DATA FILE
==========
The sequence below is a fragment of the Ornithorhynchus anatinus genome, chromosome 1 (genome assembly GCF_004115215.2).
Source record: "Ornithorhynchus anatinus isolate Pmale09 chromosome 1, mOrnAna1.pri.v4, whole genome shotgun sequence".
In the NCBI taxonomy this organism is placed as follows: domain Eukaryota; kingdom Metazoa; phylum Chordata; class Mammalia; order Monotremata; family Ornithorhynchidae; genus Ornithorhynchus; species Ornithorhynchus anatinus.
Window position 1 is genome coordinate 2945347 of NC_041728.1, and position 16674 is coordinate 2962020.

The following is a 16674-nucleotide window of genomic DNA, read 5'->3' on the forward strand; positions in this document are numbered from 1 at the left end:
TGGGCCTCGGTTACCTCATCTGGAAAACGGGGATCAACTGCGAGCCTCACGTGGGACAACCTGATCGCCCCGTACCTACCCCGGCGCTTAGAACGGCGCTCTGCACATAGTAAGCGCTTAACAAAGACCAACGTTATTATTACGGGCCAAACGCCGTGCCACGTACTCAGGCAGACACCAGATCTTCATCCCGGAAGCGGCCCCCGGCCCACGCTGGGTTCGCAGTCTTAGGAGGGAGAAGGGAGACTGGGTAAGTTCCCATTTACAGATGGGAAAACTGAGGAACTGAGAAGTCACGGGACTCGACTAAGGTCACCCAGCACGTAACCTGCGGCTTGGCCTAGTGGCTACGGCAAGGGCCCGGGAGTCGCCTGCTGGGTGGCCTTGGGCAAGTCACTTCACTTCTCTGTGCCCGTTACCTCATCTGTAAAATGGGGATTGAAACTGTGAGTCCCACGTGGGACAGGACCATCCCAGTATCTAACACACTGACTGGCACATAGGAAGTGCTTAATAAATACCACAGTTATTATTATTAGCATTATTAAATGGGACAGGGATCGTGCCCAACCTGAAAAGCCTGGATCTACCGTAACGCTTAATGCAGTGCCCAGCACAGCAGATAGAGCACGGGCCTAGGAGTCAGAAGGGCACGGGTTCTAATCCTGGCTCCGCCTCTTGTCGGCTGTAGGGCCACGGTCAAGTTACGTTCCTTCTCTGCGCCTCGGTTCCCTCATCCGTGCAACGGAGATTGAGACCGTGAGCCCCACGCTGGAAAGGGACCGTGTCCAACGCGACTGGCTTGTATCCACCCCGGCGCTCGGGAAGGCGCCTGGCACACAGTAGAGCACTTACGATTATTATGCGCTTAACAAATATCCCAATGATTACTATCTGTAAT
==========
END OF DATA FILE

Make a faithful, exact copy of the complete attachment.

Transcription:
The sequence below is a fragment of the Ornithorhynchus anatinus genome, chromosome 1 (genome assembly GCF_004115215.2).
Source record: "Ornithorhynchus anatinus isolate Pmale09 chromosome 1, mOrnAna1.pri.v4, whole genome shotgun sequence".
In the NCBI taxonomy this organism is placed as follows: domain Eukaryota; kingdom Metazoa; phylum Chordata; class Mammalia; order Monotremata; family Ornithorhynchidae; genus Ornithorhynchus; species Ornithorhynchus anatinus.
Window position 1 is genome coordinate 2945347 of NC_041728.1, and position 16674 is coordinate 2962020.

The following is a 16674-nucleotide window of genomic DNA, read 5'->3' on the forward strand; positions in this document are numbered from 1 at the left end:
TGGGCCTCGGTTACCTCATCTGGAAAACGGGGATCAACTGCGAGCCTCACGTGGGACAACCTGATCGCCCCGTACCTACCCCGGCGCTTAGAACGGCGCTCTGCACATAGTAAGCGCTTAACAAAGACCAACGTTATTATTACGGGCCAAACGCCGTGCCACGTACTCAGGCAGACACCAGATCTTCATCCCGGAAGCGGCCCCCGGCCCACGCTGGGTTCGCAGTCTTAGGAGGGAGAAGGGAGACTGGGTAAGTTCCCATTTACAGATGGGAAAACTGAGGAACTGAGAAGTCACGGGACTCGACTAAGGTCACCCAGCACGTAACCTGCGGCTTGGCCTAGTGGCTACGGCAAGGGCCCGGGAGTCGCCTGCTGGGTGGCCTTGGGCAAGTCACTTCACTTCTCTGTGCCCGTTACCTCATCTGTAAAATGGGGATTGAAACTGTGAGTCCCACGTGGGACAGGACCATCCCAGTATCTAACACACTGACTGGCACATAGGAAGTGCTTAATAAATACCACAGTTATTATTATTAGCATTATTAAATGGGACAGGGATCGTGCCCAACCTGAAAAGCCTGGATCTACCGTAACGCTTAATGCAGTGCCCAGCACAGCAGATAGAGCACGGGCCTAGGAGTCAGAAGGGCACGGGTTCTAATCCTGGCTCCGCCTCTTGTCGGCTGTAGGGCCACGGTCAAGTTACGTTCCTTCTCTGCGCCTCGGTTCCCTCATCCGTGCAACGGAGATTGAGACCGTGAGCCCCACGCTGGAAAGGGACCGTGTCCAACGCGACTGGCTTGTATCCACCCCGGCGCTCGGGAAGGCGCCTGGCACACAGTAGAGCACTTACGATTATTATGCGCTTAACAAATATCCCAATGATTACTATCTGTAAT